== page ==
Even early stage companies and startups are realizing that product management is important and are heading in that direction. Terms such as “customer development” and “product-market fit” are becoming understood as being critical to early stage success, even if people don’t currently associate those terms directly with product management.
Another good trend is the growth of the PM community via blogs, associations and particularly events like ProductCamp. I believe this ties into the growing awareness, and perhaps curiosity about product management.
In Toronto, we’ve held two camps and will hold our third this year. Aside from Toronto and several cities in the US, there was a ProductCamp in Amsterdam last fall, and one in Sydney a few months ago. It’s truly becoming international and that’s a great trend.
Sounds great! Any negative trends?
One negative trend, in my opinion at least — and I think I’ll ruffle some feathers here — is this recurring notion of “Agile product management“.
The Agile movement in the engineering community is well underway, there’s no denying that. And for the record, I think it’s a good thing, particularly when it truly helps change the mindset of those development teams and enables them to be responsive to needed plan changes.
But, when those in the product management community prefix the word “Agile” in front of “product management”, we do ourselves a disservice, because it too closely ties product management to the engineering teams, and further pigeonholes us as an adjunct to engineering.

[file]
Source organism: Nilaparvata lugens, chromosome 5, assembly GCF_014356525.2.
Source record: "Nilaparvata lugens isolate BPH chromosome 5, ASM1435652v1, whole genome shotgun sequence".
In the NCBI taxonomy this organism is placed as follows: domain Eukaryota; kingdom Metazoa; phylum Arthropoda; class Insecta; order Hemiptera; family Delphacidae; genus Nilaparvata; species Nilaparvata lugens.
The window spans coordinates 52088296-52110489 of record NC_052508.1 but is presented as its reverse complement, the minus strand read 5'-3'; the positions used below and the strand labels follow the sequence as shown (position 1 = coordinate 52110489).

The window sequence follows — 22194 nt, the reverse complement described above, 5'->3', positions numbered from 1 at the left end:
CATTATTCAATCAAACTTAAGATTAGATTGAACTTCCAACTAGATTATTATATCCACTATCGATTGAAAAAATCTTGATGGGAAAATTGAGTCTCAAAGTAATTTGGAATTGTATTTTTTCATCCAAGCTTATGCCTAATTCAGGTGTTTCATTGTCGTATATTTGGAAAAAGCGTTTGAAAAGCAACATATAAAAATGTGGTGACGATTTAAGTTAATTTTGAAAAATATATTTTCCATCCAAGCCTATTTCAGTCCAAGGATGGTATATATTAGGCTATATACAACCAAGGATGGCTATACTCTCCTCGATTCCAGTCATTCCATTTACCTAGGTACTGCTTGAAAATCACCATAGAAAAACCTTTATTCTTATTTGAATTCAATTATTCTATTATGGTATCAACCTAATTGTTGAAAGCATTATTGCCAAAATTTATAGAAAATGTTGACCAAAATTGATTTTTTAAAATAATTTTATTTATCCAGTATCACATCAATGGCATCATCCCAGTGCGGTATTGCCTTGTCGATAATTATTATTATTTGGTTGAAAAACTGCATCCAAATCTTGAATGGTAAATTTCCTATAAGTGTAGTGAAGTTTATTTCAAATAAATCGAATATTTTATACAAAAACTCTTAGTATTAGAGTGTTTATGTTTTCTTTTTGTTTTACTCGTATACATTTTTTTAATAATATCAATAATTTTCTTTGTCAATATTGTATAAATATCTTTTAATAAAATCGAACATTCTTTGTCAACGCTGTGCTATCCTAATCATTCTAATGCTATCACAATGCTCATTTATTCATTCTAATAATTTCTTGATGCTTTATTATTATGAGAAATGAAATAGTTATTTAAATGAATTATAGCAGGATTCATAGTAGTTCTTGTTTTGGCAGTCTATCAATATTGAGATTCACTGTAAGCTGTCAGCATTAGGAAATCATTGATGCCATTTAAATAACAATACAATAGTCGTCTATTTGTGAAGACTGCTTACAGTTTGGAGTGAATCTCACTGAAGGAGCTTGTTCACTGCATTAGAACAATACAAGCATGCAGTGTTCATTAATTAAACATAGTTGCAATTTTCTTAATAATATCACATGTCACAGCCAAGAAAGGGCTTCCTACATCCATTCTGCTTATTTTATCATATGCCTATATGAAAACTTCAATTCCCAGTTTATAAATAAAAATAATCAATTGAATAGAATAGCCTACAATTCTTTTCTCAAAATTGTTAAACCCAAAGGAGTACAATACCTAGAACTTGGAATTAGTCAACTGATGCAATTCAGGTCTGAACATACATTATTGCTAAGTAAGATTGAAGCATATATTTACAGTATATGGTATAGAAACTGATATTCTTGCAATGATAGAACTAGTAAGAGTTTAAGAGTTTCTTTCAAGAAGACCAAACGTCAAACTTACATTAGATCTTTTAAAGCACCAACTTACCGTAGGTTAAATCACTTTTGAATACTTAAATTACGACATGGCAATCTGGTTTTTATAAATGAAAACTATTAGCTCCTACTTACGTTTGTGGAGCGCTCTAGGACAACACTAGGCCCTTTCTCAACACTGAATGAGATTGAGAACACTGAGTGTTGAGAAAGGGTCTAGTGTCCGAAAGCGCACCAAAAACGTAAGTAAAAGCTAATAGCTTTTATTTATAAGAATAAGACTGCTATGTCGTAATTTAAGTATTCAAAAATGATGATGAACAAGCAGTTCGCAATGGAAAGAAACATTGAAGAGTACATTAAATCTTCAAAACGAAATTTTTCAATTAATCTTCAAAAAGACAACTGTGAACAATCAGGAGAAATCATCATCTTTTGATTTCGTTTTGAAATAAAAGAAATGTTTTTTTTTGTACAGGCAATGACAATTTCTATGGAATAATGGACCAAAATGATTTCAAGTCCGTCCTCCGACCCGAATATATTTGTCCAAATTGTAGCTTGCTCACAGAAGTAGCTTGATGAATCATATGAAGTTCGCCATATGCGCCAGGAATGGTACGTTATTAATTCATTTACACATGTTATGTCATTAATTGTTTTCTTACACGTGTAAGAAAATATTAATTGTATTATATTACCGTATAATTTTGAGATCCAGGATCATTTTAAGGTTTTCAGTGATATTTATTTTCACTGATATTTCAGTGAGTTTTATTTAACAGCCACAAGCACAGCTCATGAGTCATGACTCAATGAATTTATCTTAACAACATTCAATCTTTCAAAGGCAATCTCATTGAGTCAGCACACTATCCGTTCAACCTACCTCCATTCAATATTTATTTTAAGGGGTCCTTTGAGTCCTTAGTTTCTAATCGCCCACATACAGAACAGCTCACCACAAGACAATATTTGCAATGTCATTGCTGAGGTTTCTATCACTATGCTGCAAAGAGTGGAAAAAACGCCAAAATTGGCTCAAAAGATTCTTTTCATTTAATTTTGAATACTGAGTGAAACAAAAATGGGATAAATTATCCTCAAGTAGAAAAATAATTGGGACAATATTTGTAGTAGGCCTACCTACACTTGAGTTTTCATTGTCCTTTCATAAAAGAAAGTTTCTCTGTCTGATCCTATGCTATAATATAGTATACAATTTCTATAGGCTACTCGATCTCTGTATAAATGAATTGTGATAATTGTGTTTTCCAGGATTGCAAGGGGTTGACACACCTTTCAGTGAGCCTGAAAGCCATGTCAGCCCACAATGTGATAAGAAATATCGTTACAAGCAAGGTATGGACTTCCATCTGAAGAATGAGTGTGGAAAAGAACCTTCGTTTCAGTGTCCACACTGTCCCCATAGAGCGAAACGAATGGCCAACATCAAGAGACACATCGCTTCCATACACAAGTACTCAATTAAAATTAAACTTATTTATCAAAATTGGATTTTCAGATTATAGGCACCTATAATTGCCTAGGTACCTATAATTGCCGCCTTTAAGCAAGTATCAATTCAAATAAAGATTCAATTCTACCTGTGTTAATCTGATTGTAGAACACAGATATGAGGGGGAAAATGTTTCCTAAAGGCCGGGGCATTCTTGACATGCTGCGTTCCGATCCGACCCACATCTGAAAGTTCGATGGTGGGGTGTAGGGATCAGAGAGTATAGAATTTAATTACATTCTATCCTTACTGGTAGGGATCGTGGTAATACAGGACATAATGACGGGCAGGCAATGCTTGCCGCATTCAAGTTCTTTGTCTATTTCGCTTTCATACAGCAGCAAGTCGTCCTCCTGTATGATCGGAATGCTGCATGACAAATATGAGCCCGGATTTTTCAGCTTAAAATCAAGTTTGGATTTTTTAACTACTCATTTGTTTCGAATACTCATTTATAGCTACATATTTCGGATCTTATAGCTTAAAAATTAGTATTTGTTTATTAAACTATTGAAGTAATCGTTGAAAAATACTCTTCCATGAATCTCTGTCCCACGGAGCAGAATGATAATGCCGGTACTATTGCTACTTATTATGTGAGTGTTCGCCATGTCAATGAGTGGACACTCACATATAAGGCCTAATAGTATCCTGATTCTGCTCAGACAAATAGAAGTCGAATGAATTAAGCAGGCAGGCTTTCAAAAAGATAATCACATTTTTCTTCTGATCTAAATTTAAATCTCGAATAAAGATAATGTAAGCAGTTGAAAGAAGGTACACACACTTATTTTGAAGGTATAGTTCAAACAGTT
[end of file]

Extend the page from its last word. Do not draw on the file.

When working with Agile development teams, the interface between product management and engineering needs some adjustment, but that doesn’t change the fundamental goals and ways that we need to do the remainder of our jobs.
I’ve argued on my blog (albeit a little bit tongue in cheek) that product management has always been responsive to change, that we really want working software, that we’ve always put people ahead of process, and of course customers well ahead of contracts; in short, that we’ve always been Agile. And it’s engineering that is finally (and thankfully) in the process of making that adjustment.
Some people don’t agree, and that’s fine, but I honestly feel that associating too closely with words like “Agile” or “Extreme” or “2.0” or whatever else becomes the latest engineering or industry buzzword is detrimental.
As long as people don’t have a clear understanding of the basic goals and value of product management, these kinds of associations will bring more confusion than clarity.
If you could thrust yourself, “Being John Malkovich”-style, into someone else’s shoes for a day, whose shoes would you choose, and why?
I can’t give you just one answer, so here’s a few but I’ll keep it brief:
- My wife – she’s the ultimate multi-tasker, prioritizer, coordinator, and cross-team leader. We have a big family and she somehow brings order to what could otherwise be utter chaos. I honestly don’t know how she does everything she does.
- Steve Jobs – for obvious reasons. Though I’d like it to be on a day when he’s making key decisions and interacting with a lot of people. Not on a day when he’s giving a well rehearsed speech at a product launch or other industry event.
- David Suzuki – an outstanding Canadian, but more importantly an incredible person who has been (seemingly tirelessly) speaking out about the potential harmful impacts of climate change for over 20 years.